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Assessing Employee Engagement: 4 Ways Leadership Can Step Up

ByJason Richmond,
business.com writer
|
Jul 09, 2018
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> Human Resources
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Engage your workforce with these 4 go-to motivators.

Today, thankfully, most companies realize the obvious correlation between engaged employees and their bottom line. Employee engagement does not imply happiness. In other words, a "happy employee" doesn't constitute an engaged employee, though it would be difficult to find an engaged employee that isn't happy.

So what does it mean then?

Employee engagement is characterized by the emotional commitment to diligently pursue the collective goals of a company, and as a result, success. Conversely, disengaged employees can quickly become toxic to the culture and end up costing the company money in the long run.

Ready to engage your own workforce? Below are four of the most effective ways leaders have seen the results they want.

Define the goal

For employees to work toward a common goal, they must first know and understand the goal. Simple enough. Yet, time and again, we find leaders who aren't able, or perhaps willing, to outline the big-picture expectations and goals of the company. To truly achieve success, companies must be transparent – almost to a fault – so team members are armed with the vision from the onset.

Acknowledge successes (and failures)

Throughout the journey of a company, there are highs and lows. While no one enjoys discussing failures, it's an important learning opportunity to evaluate what went wrong and perhaps the avenues that should have been explored instead.

And acknowledging and celebrating successes – large or small – help to build the energy within a team. With every success comes a reignited team eager to create more wins.

Give employees what they need to excel

To increase productivity, give employees the tools they need to be productive. Employees cannot be expected to produce, achieve and excel if they don't have the proper tools.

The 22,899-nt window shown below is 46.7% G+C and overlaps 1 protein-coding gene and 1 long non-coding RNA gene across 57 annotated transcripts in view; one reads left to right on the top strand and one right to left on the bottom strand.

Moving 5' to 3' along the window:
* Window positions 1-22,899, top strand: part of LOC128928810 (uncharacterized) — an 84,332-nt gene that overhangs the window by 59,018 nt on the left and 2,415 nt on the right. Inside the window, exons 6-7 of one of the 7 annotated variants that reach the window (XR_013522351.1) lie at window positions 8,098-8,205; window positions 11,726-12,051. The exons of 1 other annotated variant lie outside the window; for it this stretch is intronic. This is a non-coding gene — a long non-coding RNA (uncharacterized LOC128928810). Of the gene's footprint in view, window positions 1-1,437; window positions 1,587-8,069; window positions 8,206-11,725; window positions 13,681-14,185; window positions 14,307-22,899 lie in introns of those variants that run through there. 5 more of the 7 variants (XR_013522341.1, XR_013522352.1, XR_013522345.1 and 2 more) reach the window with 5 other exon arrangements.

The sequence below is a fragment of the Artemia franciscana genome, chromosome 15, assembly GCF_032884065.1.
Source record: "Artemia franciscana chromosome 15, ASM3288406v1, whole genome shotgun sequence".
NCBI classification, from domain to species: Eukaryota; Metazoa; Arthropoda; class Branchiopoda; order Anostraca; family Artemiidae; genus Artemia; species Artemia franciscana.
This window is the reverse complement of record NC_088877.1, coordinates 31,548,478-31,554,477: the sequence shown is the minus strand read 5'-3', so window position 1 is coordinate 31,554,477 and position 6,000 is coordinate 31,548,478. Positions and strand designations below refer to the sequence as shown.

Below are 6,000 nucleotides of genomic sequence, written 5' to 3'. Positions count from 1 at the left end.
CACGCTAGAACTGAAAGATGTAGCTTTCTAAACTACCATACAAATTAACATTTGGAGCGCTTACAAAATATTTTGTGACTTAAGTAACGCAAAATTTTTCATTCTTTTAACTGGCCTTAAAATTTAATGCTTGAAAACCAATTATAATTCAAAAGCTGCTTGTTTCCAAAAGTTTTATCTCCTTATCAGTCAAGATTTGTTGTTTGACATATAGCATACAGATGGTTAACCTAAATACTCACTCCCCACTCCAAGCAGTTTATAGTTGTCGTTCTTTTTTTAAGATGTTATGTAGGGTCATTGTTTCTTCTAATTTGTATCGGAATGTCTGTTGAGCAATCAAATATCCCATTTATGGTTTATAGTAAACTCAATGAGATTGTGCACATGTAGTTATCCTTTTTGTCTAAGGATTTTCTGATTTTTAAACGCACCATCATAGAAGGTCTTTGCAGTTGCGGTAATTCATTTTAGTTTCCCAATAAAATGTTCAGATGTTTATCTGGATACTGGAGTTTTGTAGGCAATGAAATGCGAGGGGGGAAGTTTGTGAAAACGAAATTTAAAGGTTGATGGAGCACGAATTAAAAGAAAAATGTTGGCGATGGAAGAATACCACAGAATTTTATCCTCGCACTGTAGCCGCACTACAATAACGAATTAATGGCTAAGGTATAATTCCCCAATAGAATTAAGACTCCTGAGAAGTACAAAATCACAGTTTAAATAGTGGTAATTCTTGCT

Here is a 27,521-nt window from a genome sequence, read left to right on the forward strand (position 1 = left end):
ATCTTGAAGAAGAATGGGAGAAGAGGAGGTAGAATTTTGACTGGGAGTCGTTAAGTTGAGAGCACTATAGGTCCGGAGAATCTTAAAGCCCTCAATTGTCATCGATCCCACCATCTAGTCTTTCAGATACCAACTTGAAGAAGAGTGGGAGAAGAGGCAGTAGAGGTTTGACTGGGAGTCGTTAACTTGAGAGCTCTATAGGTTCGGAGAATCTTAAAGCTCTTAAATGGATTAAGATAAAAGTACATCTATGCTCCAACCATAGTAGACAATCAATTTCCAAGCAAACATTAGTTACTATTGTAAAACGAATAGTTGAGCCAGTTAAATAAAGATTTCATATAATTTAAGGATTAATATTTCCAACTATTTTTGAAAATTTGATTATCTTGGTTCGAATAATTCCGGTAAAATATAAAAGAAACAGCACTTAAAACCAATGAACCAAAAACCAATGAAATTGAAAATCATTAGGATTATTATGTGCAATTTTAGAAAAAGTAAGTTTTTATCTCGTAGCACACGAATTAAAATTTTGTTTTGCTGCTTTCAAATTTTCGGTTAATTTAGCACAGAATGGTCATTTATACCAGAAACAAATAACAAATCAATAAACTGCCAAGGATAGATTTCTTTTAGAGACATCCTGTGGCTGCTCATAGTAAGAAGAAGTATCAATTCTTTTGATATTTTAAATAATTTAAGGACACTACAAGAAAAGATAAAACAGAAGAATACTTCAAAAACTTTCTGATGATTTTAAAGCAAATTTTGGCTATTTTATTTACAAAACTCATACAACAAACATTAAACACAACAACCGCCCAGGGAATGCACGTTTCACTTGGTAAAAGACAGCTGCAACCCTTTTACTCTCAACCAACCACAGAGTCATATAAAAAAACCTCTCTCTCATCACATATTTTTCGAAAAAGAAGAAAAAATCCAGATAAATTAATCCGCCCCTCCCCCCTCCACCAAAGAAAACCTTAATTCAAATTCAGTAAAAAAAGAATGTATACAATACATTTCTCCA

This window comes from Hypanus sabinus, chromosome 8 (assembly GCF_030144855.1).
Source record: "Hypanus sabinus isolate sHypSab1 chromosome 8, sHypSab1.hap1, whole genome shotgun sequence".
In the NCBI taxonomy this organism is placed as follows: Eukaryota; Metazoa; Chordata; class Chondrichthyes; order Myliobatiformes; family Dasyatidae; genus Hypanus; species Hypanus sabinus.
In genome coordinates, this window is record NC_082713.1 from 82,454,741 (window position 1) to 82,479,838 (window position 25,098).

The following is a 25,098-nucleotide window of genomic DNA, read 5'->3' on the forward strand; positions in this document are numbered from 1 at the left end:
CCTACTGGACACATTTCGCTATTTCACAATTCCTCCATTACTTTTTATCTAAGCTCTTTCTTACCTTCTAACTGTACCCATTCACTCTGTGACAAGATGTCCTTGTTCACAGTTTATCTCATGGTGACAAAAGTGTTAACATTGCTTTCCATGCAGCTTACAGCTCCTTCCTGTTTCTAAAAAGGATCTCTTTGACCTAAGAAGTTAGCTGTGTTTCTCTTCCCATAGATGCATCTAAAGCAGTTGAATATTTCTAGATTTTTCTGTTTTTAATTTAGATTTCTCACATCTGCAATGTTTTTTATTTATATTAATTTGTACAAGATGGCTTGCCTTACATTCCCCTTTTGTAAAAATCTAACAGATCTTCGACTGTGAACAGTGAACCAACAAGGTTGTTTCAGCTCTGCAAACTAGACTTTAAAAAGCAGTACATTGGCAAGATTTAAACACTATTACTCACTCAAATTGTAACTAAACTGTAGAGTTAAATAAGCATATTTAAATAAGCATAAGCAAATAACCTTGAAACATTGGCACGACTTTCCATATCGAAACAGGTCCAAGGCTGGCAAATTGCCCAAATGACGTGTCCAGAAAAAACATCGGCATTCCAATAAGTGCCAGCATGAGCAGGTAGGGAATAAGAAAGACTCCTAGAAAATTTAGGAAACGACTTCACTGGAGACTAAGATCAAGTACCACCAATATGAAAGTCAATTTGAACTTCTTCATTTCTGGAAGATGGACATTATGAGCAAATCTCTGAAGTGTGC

To be clear, "tools" don't just refer to gadgets and technology. Giving employees opportunities to enhance their skillsets is also incredibly beneficial. Other tools to consider include:

  • Goal-setting incentives
  • Time-management programs
  • Leadership opportunities
  • Access to knowledge-sharing
  • Training resources

Garner buy-in from employees

Finally, you'll achieve success when your workers feel invested in the growth and success of your business. Your employees want to know that opportunities for upward growth are available; otherwise, they are likely to lose interest and, ultimately, look for new prospects elsewhere. Offer mentorship programs, leadership incentives and have leaders or managers that take a genuine interest in their employees.

Jason Richmond
Jason Richmond
See Jason Richmond's Profile
My ongoing goal of continual growth started with one objective - to learn from everyone and apply those lessons to my life. My life is dedicated to understanding how I can better help others, and that’s why I’ve travelled all over the world. To take a step back, it all started with Dale Carnegie. I took the Carnegie course after three years in Australia and embraced the methods and philosophies behind it. I embraced them so much, in fact, that I dedicated my life to them. I became a partner with Dale Carnegie because I saw the impact the program had on careers around the globe. It was a genuinely enlightening moment in my professional life. In fact, it was a legitimate moment of clarity. This path led me to become a consultant for various organizations, acting as an HR partner as I developed partnerships for my clients. I had the opportunity to travel the world and work with amazing people everywhere. But why Carnegie? My passion is to learn and share what I’ve discovered. It’s to take away an experience from every situation and apply it to my life and the lives of my team members. You won’t learn if you remain stationary, and I want to learn and grow. Ultimately, my position now is a way for me to provide for people and make their lives better. I do so by uniting individuality and fostering outstanding culture. I’d rather be a leader than a pusher because people respond positively to it. After all, if I’m not energized and committed, why should my team be? I am who I am because of because I’ve had the opportunity to be a student of different cultures around the world. I don’t see myself as a CEO. I don’t see myself as an executive. I see myself as a resource for my team and my clients. If I can’t serve them, I’m not doing my job. And if I can’t serve you, I can’t say I’m doing my job, either.
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